This year's successful crop includes Heaven is for Real ($91 million); God's Not Dead ($60 million); and, Son of God ($59 million). Noah, starring Russell Crowe, is a film that stirred controversy amongst some Christians for its lack of fealty to the Biblical tale, but nevertheless brought in nearly $360 million worldwide. According to thewrap.com's Todd Cunningham, "Grassroots and social media campaigns aimed directly at the Christian community had a lot to do with their success."
"Just as there's a whole niche publishing industry that does nothing but Christian books, this is a way to create that niche in the movie-making industry," says Michael Parnell, pastor at Temple Baptist Church in Raleigh, N.C., and a commentator and film reviewer for APBnews/Herald. Organizers of the 168 Film Festival, which celebrates Christian movies, called the past year, "a stellar year for faith films at the box office ..."
More recently, faith-based films have hit some hard times in the past few months, Cunningham pointed out: "The box-office washout of The Identical made it four straight misfires for faith-based movies after an unprecedented run of success for religious films earlier this year."
JIM HIGHTOWER ON BUZZFLASH AT TRUTHOUT
My father, W.F. "High" Hightower, was a populist. Only, he didn't know it. Didn't know the word, much less the history or anything about populism's democratic ethos. My father was not philosophical, but he had a phrase that he used to express the gist of his political beliefs: "Everybody does better when everybody does better."
Before the populists of the late 1800s gave its instinctive rebelliousness a name, it had long been established as a defining trait of our national character: The 1776 rebellion was not only against King George III's government but against the corporate tyranny of such British monopolists as the East India Trading Company.
The establishment certainly doesn't celebrate the populist spirit, and our educational system avoids bothering students with our vibrant, human story of constant battles, big and small, mounted by "little people" against ... well, against the establishment. The Keepers of the Corporate Order take care to avoid even a suggestion that there is an important political pattern — a historic continuum — that connects Thomas Paine's radical democracy writings in the late 1700s to Shays' Rebellion in 1786, to strikes by mill women and carpenters in the early 1800s, to Jefferson's 1825 warning about the rising aristocracy of banks and corporations "riding and ruling over the plundered ploughman," to the launching of the women's suffrage movement at Seneca Falls in 1848, to the maverick Texans who outlawed banks in their 1845 state constitution, to the bloody and ultimately successful grassroots struggle for the abolition of slavery, and to the populist movement itself, plus the myriad rebellions that followed right into our present day.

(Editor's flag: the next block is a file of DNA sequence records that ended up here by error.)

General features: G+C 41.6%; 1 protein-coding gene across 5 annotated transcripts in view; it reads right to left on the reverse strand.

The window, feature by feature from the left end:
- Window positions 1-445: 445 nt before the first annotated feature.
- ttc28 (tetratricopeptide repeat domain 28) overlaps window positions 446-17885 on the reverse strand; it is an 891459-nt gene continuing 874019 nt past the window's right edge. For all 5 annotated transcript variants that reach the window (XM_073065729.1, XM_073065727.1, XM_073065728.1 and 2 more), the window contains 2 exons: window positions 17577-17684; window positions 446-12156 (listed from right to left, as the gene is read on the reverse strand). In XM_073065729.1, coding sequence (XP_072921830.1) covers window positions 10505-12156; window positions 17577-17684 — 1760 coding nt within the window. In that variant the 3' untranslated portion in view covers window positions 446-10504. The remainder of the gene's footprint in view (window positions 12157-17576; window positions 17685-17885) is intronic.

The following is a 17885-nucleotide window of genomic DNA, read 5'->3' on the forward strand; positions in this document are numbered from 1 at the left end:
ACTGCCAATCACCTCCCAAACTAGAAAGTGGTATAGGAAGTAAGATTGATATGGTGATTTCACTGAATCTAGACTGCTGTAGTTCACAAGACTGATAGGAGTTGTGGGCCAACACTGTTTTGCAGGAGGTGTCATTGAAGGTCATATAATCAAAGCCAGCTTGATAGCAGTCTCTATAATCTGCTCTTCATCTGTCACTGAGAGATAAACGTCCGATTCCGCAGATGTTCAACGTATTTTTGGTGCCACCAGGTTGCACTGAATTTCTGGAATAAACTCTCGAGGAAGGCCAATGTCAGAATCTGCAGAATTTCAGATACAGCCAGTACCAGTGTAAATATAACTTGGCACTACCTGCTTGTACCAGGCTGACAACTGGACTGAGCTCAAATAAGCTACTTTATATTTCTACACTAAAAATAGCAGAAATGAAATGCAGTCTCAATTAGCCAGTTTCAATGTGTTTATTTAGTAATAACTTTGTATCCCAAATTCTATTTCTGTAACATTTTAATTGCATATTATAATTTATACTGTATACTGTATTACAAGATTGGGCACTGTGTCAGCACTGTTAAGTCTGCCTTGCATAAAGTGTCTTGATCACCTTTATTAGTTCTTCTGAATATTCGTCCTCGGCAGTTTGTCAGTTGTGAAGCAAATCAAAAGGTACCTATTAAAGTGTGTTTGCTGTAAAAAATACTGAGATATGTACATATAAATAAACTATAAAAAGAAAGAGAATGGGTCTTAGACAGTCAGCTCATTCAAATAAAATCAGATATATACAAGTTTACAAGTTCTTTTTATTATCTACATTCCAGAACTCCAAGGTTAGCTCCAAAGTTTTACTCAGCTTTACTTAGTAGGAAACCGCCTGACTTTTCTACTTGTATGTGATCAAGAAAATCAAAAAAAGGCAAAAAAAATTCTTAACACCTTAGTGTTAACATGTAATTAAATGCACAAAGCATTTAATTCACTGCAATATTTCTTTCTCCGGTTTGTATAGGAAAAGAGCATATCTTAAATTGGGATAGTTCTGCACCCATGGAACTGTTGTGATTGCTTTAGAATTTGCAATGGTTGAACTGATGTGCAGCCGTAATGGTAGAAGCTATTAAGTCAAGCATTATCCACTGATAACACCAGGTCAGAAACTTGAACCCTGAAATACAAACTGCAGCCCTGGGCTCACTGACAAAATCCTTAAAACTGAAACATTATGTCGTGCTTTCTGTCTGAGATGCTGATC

AKIRA WATTS FOR BUZZFLASH AT TRUTHOUT
"The so-called 'psychotically depressed' person who tries to kill herself doesn't do so out of quote 'hopelessness' or any abstract conviction that life's assets and debits do not square. And surely not because death seems suddenly appealing. The person in whom Its invisible agony reaches a certain unendurable level will kill herself the same way a trapped person will eventually jump from the window of a burning high-rise." -- David Foster Wallace
This piece doesn't have a hook. It reacts to nothing that's happened out there in the news, either nationally or internationally. It's a bit more personal than that. At 39, I seem to have entered the phase of my life in which those around me start dying off. I've buried more than a few people over the past couple of years, but two of them sting more than the others. Both took their own lives. One did it with pills, and spent twelve agonizing hours slowly dying. The other was more efficient and used a gun. Both are dead and both suffered from mental illness.
And both might still be alive, had they not been caught in the grips of an utterly wretched mental health care system. New Mexico doesn't do all that well, when it comes to mental health, and our governor, Suzanna Martinez, has been doing her damndest to destroy the few bits of a functioning system that remains. And that leads to a particularly neat phenomenon that has been observed elsewhere: the criminal justice system has become a de facto wing of the mental health care system. New Mexico is no exception, and both of my friends bounced from mental health care providers to prisons and nowhere did they receive the anything that actually helped. For them, their illnesses proved terminal.